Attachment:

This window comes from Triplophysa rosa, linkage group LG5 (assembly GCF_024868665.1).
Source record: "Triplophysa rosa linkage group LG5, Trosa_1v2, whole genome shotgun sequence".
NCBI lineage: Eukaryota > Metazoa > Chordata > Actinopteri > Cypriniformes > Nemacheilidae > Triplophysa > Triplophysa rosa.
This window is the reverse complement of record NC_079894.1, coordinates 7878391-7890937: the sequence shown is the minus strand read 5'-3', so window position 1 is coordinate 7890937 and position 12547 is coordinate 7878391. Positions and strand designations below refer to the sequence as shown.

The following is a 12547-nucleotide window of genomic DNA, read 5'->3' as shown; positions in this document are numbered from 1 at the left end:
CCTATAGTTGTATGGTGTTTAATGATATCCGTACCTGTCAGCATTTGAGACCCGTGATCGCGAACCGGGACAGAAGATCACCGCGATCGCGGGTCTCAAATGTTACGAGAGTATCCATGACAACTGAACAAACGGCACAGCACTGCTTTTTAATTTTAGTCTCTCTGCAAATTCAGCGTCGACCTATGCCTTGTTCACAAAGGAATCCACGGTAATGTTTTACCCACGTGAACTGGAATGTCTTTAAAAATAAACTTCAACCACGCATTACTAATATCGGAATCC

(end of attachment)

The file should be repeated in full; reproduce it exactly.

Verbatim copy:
This window comes from Triplophysa rosa, linkage group LG5 (assembly GCF_024868665.1).
Source record: "Triplophysa rosa linkage group LG5, Trosa_1v2, whole genome shotgun sequence".
NCBI lineage: Eukaryota > Metazoa > Chordata > Actinopteri > Cypriniformes > Nemacheilidae > Triplophysa > Triplophysa rosa.
This window is the reverse complement of record NC_079894.1, coordinates 7878391-7890937: the sequence shown is the minus strand read 5'-3', so window position 1 is coordinate 7890937 and position 12547 is coordinate 7878391. Positions and strand designations below refer to the sequence as shown.

The following is a 12547-nucleotide window of genomic DNA, read 5'->3' as shown; positions in this document are numbered from 1 at the left end:
CCTATAGTTGTATGGTGTTTAATGATATCCGTACCTGTCAGCATTTGAGACCCGTGATCGCGAACCGGGACAGAAGATCACCGCGATCGCGGGTCTCAAATGTTACGAGAGTATCCATGACAACTGAACAAACGGCACAGCACTGCTTTTTAATTTTAGTCTCTCTGCAAATTCAGCGTCGACCTATGCCTTGTTCACAAAGGAATCCACGGTAATGTTTTACCCACGTGAACTGGAATGTCTTTAAAAATAAACTTCAACCACGCATTACTAATATCGGAATCC